Researchers definitively link diet and heart health
Despite our satisfaction from polishing off a hearty breakfast or fast-food lunch, our hearts may beg to differ, statistically speaking. Preclinical and clinical studies at Pauley confirm what we’ve known for years: A diet high in refined sugars and saturated fats will likely catch up with our heart health.
Researchers looked at the effects of a diet rich in sugars and saturated fats, known as a Western diet, starting with a study published in 2015. “We were most interested in cardiac function — to see how the heart is affected by eating an unhealthy diet,” said principal investigator Dr. Salvatore Carbone, assistant professor in the Department of Kinesiology and Health Sciences, College of Humanities and Sciences at VCU. Carbone, a native of Italy, sought to determine if a diet rich in foods containing healthy fats, such as extra-virgin olive oil and tree nuts, that resembled the Mediterranean dietary pattern, could improve body composition, cardiac function and, ultimately, exercise capacity in people who were obese and had a specific form of heart failure called heart failure with preserved ejection fraction.
Also known as HFpEF, heart failure with preserved ejection fraction occurs when the heart pumps blood and contracts relatively normally, but is too stiff to fill and relax properly. About 6.5 million adults in the U.S. have heart failure, according to the Centers for Disease Control and Prevention, and about half of those people present with HFpEF. In the U.S., more than 80% of people who have HFpEF are overweight or obese. Importantly, to date, there are no drugs approved by the Food and Drug Administration to improve clinical outcomes in HFpEF, clearly highlighting the need to develop novel efficacious therapies.
Carbone launched a preclinical study in 2014. In a laboratory, he fed mice a high-sugar and high-saturated fat diet. Within eight weeks, the mice developed cardiac dysfunction and became obese. Importantly, when the mice were switched to a healthy diet with lower calories, the cardiac function returned to the baseline values, showing that the cardiac dysfunction induced by unhealthy diet is reversible, “suggesting there is hope — if you change your diet and your lifestyle.”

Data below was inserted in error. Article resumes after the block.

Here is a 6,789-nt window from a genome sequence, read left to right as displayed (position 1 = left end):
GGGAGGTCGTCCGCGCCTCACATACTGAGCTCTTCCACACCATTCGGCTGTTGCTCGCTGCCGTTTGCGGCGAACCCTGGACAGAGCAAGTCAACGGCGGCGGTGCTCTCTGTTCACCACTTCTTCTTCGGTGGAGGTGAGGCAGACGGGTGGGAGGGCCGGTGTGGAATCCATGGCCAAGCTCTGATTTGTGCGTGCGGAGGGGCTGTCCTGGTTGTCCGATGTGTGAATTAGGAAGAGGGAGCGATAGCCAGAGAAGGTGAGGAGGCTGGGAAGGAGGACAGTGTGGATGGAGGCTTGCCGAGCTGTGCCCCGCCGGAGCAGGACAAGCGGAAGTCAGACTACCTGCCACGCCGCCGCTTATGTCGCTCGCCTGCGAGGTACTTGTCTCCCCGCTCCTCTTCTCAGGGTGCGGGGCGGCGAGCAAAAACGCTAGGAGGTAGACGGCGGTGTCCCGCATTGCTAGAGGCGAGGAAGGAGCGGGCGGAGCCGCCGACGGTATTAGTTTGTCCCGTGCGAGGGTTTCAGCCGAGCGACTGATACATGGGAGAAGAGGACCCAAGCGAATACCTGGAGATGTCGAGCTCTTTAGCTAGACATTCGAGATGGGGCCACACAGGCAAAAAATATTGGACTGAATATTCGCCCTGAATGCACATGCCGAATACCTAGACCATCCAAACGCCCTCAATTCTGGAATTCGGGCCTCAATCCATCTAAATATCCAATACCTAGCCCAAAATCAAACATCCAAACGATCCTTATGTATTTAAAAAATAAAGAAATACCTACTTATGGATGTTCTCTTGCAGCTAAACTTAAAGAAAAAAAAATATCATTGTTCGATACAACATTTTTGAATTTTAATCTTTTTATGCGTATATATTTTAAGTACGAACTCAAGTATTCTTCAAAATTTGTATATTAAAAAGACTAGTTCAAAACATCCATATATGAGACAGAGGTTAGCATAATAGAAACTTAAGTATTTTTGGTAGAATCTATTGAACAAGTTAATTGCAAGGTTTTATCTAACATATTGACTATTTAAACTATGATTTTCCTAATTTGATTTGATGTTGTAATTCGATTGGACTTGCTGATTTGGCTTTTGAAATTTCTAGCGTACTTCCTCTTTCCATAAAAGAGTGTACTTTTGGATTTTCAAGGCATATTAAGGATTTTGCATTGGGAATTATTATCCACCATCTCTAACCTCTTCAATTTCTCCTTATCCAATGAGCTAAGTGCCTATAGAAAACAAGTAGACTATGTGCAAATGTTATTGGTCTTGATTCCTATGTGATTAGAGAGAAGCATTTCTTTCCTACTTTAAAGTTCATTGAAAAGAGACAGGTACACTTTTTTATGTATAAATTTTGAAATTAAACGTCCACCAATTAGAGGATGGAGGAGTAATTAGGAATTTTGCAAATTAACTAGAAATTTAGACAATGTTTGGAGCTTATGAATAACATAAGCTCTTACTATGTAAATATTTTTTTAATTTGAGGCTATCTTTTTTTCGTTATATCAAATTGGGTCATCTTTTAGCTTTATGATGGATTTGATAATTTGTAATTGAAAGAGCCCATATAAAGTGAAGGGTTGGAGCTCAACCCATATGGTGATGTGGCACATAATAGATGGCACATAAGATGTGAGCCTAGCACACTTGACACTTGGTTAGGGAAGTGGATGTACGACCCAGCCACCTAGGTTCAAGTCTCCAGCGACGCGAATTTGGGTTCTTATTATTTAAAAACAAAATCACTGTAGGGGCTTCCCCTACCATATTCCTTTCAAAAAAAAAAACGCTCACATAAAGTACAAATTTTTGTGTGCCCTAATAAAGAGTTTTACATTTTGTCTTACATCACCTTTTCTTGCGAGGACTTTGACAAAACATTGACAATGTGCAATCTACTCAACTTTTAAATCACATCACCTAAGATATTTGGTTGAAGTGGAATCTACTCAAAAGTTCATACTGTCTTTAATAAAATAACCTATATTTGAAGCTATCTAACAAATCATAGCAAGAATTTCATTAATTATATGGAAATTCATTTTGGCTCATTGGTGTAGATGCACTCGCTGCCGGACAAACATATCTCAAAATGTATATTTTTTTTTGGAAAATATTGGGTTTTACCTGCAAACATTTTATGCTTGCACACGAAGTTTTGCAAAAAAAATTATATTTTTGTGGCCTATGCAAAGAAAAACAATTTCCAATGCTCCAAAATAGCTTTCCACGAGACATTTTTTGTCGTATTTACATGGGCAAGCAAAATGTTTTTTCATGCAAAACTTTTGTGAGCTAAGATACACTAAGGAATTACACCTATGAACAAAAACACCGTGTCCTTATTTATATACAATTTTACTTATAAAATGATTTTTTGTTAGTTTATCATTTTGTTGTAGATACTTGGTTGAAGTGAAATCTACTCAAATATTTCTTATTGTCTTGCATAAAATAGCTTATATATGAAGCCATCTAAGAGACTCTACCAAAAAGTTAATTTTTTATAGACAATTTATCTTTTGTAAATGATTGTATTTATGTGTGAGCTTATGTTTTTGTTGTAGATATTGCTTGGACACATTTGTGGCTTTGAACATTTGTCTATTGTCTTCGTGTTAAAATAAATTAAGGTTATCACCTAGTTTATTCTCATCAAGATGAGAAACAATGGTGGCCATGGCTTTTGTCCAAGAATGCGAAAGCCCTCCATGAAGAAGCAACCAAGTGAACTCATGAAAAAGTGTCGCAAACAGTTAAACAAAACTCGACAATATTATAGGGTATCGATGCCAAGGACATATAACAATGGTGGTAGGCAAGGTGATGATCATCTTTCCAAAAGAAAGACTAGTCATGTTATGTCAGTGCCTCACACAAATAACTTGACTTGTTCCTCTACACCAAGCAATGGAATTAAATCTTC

Carbone and his colleagues also wanted to know whether, independent of caloric intake, improving the quality of the diet could prevent the cardiac dysfunction.
In a follow-up study, the Western diet was modified. Unsaturated (read: “healthy”) fats were substituted for the saturated fats typically found in the Western diet.
After being on the “high-healthy fat” diet for eight weeks, which is equal to several years in humans, Carbone said, cardiac function was preserved and mice did not become obese, despite consuming the same amount of calories.”
After conducting the second round of preclinical research and observational study (i.e., without interventions) in patients with obesity and HFpEF, Carbone felt ready to launch a feasibility study to ensure that people would comply with a prescribed diet of increased unsaturated fatty acids. With pilot funding from Pauley and the VCU School of Medicine Department of Internal Medicine, he and his research team enrolled nine VCU Health patients in a 12-week dietary intervention aimed at having participants consume a recommended daily amount of foods rich in unsaturated fatty acids.
The results of the study, published last fall, demonstrated for the first time in scientific history that a dietary intervention aimed at increasing unsaturated fatty acid consumption was feasible and had the potential to improve cardiorespiratory fitness in people with severe obesity and HFpEF.
“Larger randomized controlled trials to test the efficacy of unsaturated fatty acids supplementation on cardiorespiratory fitness (i.e., exercise capacity) and clinical outcomes, as well as understanding the mechanisms through which unsaturated fatty acids may exert these beneficial effects are clearly warranted,” Carbone said in the journal article.